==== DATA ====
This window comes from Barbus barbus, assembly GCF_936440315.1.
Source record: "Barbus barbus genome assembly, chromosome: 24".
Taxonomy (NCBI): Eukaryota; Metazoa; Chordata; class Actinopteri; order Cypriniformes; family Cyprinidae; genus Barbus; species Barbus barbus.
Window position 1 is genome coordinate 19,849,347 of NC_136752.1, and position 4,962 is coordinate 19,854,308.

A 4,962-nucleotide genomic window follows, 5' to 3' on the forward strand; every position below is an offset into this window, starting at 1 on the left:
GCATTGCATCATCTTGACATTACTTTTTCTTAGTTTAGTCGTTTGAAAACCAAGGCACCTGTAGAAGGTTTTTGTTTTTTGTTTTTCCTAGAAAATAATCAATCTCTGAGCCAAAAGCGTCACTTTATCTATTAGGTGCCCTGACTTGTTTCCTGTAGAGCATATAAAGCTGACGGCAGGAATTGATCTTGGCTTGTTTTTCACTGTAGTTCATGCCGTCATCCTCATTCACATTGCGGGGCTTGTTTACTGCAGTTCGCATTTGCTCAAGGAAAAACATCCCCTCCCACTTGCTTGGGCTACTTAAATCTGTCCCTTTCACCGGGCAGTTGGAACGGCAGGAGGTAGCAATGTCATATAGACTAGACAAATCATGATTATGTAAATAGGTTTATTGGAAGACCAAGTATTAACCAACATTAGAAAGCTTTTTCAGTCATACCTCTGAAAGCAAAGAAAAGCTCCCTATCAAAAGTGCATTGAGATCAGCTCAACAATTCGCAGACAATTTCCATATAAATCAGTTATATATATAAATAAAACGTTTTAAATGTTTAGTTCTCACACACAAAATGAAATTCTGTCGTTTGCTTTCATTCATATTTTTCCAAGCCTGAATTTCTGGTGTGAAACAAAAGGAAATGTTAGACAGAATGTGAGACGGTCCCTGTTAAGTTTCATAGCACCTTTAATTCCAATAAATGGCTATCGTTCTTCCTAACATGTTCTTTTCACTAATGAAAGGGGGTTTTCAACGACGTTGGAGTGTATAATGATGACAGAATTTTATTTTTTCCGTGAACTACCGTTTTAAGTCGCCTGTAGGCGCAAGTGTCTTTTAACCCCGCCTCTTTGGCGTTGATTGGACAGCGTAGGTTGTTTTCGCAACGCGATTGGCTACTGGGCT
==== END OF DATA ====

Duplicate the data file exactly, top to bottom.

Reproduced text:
This window comes from Barbus barbus, assembly GCF_936440315.1.
Source record: "Barbus barbus genome assembly, chromosome: 24".
Taxonomy (NCBI): Eukaryota; Metazoa; Chordata; class Actinopteri; order Cypriniformes; family Cyprinidae; genus Barbus; species Barbus barbus.
Window position 1 is genome coordinate 19,849,347 of NC_136752.1, and position 4,962 is coordinate 19,854,308.

A 4,962-nucleotide genomic window follows, 5' to 3' on the forward strand; every position below is an offset into this window, starting at 1 on the left:
GCATTGCATCATCTTGACATTACTTTTTCTTAGTTTAGTCGTTTGAAAACCAAGGCACCTGTAGAAGGTTTTTGTTTTTTGTTTTTCCTAGAAAATAATCAATCTCTGAGCCAAAAGCGTCACTTTATCTATTAGGTGCCCTGACTTGTTTCCTGTAGAGCATATAAAGCTGACGGCAGGAATTGATCTTGGCTTGTTTTTCACTGTAGTTCATGCCGTCATCCTCATTCACATTGCGGGGCTTGTTTACTGCAGTTCGCATTTGCTCAAGGAAAAACATCCCCTCCCACTTGCTTGGGCTACTTAAATCTGTCCCTTTCACCGGGCAGTTGGAACGGCAGGAGGTAGCAATGTCATATAGACTAGACAAATCATGATTATGTAAATAGGTTTATTGGAAGACCAAGTATTAACCAACATTAGAAAGCTTTTTCAGTCATACCTCTGAAAGCAAAGAAAAGCTCCCTATCAAAAGTGCATTGAGATCAGCTCAACAATTCGCAGACAATTTCCATATAAATCAGTTATATATATAAATAAAACGTTTTAAATGTTTAGTTCTCACACACAAAATGAAATTCTGTCGTTTGCTTTCATTCATATTTTTCCAAGCCTGAATTTCTGGTGTGAAACAAAAGGAAATGTTAGACAGAATGTGAGACGGTCCCTGTTAAGTTTCATAGCACCTTTAATTCCAATAAATGGCTATCGTTCTTCCTAACATGTTCTTTTCACTAATGAAAGGGGGTTTTCAACGACGTTGGAGTGTATAATGATGACAGAATTTTATTTTTTCCGTGAACTACCGTTTTAAGTCGCCTGTAGGCGCAAGTGTCTTTTAACCCCGCCTCTTTGGCGTTGATTGGACAGCGTAGGTTGTTTTCGCAACGCGATTGGCTACTGGGCT